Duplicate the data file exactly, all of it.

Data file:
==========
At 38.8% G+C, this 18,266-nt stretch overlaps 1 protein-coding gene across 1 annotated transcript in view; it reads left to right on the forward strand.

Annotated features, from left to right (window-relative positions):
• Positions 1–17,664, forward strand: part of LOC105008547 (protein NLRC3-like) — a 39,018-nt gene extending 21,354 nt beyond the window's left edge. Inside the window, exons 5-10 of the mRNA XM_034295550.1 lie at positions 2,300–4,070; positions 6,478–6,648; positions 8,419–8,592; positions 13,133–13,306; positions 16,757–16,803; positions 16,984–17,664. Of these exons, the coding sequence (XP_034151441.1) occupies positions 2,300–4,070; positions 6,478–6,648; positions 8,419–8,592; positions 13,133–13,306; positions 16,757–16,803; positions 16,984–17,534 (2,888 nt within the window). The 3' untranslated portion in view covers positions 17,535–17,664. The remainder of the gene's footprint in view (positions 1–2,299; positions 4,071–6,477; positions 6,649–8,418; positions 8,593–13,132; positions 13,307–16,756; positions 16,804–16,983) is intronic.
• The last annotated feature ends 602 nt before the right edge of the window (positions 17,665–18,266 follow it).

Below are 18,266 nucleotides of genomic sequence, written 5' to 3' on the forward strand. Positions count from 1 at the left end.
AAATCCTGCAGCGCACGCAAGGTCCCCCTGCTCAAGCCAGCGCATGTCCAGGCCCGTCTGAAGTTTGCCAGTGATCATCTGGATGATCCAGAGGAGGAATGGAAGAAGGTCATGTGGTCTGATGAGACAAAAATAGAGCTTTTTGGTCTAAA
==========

At 38.8% G+C, this 18,266-nt stretch overlaps 1 protein-coding gene across 1 annotated transcript in view; it reads left to right on the forward strand.

Annotated features, from left to right (window-relative positions):
• Positions 1–17,664, forward strand: part of LOC105008547 (protein NLRC3-like) — a 39,018-nt gene extending 21,354 nt beyond the window's left edge. Inside the window, exons 5-10 of the mRNA XM_034295550.1 lie at positions 2,300–4,070; positions 6,478–6,648; positions 8,419–8,592; positions 13,133–13,306; positions 16,757–16,803; positions 16,984–17,664. Of these exons, the coding sequence (XP_034151441.1) occupies positions 2,300–4,070; positions 6,478–6,648; positions 8,419–8,592; positions 13,133–13,306; positions 16,757–16,803; positions 16,984–17,534 (2,888 nt within the window). The 3' untranslated portion in view covers positions 17,535–17,664. The remainder of the gene's footprint in view (positions 1–2,299; positions 4,071–6,477; positions 6,649–8,418; positions 8,593–13,132; positions 13,307–16,756; positions 16,804–16,983) is intronic.
• The last annotated feature ends 602 nt before the right edge of the window (positions 17,665–18,266 follow it).

Below are 18,266 nucleotides of genomic sequence, written 5' to 3' on the forward strand. Positions count from 1 at the left end.
AAATCCTGCAGCGCACGCAAGGTCCCCCTGCTCAAGCCAGCGCATGTCCAGGCCCGTCTGAAGTTTGCCAGTGATCATCTGGATGATCCAGAGGAGGAATGGAAGAAGGTCATGTGGTCTGATGAGACAAAAATAGAGCTTTTTGGTCTAAA